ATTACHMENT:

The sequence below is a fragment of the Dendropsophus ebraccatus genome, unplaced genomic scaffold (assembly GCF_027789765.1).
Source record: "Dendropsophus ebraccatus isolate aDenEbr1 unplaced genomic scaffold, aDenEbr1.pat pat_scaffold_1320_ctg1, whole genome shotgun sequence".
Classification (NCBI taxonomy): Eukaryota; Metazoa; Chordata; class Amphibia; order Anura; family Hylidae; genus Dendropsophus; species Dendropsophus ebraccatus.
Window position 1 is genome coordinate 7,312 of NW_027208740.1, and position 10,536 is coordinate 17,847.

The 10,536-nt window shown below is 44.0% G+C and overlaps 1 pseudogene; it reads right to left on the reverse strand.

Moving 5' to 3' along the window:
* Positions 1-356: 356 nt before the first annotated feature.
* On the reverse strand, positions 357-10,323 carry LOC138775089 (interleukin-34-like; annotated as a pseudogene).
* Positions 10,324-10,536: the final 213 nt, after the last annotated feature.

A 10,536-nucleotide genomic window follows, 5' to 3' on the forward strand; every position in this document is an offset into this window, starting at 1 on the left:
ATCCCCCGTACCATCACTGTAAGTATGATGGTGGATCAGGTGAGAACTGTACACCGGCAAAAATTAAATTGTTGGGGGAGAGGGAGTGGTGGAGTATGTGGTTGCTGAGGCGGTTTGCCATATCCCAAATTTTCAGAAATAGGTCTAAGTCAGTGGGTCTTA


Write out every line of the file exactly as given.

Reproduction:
The sequence below is a fragment of the Dendropsophus ebraccatus genome, unplaced genomic scaffold (assembly GCF_027789765.1).
Source record: "Dendropsophus ebraccatus isolate aDenEbr1 unplaced genomic scaffold, aDenEbr1.pat pat_scaffold_1320_ctg1, whole genome shotgun sequence".
Classification (NCBI taxonomy): Eukaryota; Metazoa; Chordata; class Amphibia; order Anura; family Hylidae; genus Dendropsophus; species Dendropsophus ebraccatus.
Window position 1 is genome coordinate 7,312 of NW_027208740.1, and position 10,536 is coordinate 17,847.

The 10,536-nt window shown below is 44.0% G+C and overlaps 1 pseudogene; it reads right to left on the reverse strand.

Moving 5' to 3' along the window:
* Positions 1-356: 356 nt before the first annotated feature.
* On the reverse strand, positions 357-10,323 carry LOC138775089 (interleukin-34-like; annotated as a pseudogene).
* Positions 10,324-10,536: the final 213 nt, after the last annotated feature.

A 10,536-nucleotide genomic window follows, 5' to 3' on the forward strand; every position in this document is an offset into this window, starting at 1 on the left:
ATCCCCCGTACCATCACTGTAAGTATGATGGTGGATCAGGTGAGAACTGTACACCGGCAAAAATTAAATTGTTGGGGGAGAGGGAGTGGTGGAGTATGTGGTTGCTGAGGCGGTTTGCCATATCCCAAATTTTCAGAAATAGGTCTAAGTCAGTGGGTCTTA